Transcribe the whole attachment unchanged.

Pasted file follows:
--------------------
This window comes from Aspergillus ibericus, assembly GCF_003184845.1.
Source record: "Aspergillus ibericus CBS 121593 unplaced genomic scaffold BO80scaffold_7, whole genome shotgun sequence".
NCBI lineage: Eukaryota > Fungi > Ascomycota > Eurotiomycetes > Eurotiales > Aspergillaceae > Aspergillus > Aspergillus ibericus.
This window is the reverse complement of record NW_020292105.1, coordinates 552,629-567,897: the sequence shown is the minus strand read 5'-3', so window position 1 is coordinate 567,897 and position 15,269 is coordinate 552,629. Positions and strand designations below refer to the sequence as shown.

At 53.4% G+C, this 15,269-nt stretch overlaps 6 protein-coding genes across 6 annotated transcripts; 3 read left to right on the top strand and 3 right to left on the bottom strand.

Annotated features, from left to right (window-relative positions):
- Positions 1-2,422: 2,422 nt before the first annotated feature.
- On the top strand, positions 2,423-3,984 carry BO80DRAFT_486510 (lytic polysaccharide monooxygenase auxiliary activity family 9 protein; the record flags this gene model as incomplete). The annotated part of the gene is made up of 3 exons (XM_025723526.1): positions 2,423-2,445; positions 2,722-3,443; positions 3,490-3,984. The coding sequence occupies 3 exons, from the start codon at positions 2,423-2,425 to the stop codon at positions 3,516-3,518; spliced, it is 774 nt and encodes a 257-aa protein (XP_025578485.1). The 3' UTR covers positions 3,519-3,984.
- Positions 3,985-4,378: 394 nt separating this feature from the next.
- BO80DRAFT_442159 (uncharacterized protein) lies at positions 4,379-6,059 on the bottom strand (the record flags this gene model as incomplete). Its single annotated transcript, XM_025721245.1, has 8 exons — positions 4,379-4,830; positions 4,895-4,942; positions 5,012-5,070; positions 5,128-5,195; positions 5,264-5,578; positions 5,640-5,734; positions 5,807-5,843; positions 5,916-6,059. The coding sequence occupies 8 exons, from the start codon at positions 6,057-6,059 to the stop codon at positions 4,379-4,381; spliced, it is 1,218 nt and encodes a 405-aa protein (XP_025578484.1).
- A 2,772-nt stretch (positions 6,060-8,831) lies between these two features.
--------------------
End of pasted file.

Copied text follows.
This window comes from Aspergillus ibericus, assembly GCF_003184845.1.
Source record: "Aspergillus ibericus CBS 121593 unplaced genomic scaffold BO80scaffold_7, whole genome shotgun sequence".
NCBI lineage: Eukaryota > Fungi > Ascomycota > Eurotiomycetes > Eurotiales > Aspergillaceae > Aspergillus > Aspergillus ibericus.
This window is the reverse complement of record NW_020292105.1, coordinates 552,629-567,897: the sequence shown is the minus strand read 5'-3', so window position 1 is coordinate 567,897 and position 15,269 is coordinate 552,629. Positions and strand designations below refer to the sequence as shown.

At 53.4% G+C, this 15,269-nt stretch overlaps 6 protein-coding genes across 6 annotated transcripts; 3 read left to right on the top strand and 3 right to left on the bottom strand.

Annotated features, from left to right (window-relative positions):
- Positions 1-2,422: 2,422 nt before the first annotated feature.
- On the top strand, positions 2,423-3,984 carry BO80DRAFT_486510 (lytic polysaccharide monooxygenase auxiliary activity family 9 protein; the record flags this gene model as incomplete). The annotated part of the gene is made up of 3 exons (XM_025723526.1): positions 2,423-2,445; positions 2,722-3,443; positions 3,490-3,984. The coding sequence occupies 3 exons, from the start codon at positions 2,423-2,425 to the stop codon at positions 3,516-3,518; spliced, it is 774 nt and encodes a 257-aa protein (XP_025578485.1). The 3' UTR covers positions 3,519-3,984.
- Positions 3,985-4,378: 394 nt separating this feature from the next.
- BO80DRAFT_442159 (uncharacterized protein) lies at positions 4,379-6,059 on the bottom strand (the record flags this gene model as incomplete). Its single annotated transcript, XM_025721245.1, has 8 exons — positions 4,379-4,830; positions 4,895-4,942; positions 5,012-5,070; positions 5,128-5,195; positions 5,264-5,578; positions 5,640-5,734; positions 5,807-5,843; positions 5,916-6,059. The coding sequence occupies 8 exons, from the start codon at positions 6,057-6,059 to the stop codon at positions 4,379-4,381; spliced, it is 1,218 nt and encodes a 405-aa protein (XP_025578484.1).
- A 2,772-nt stretch (positions 6,060-8,831) lies between these two features.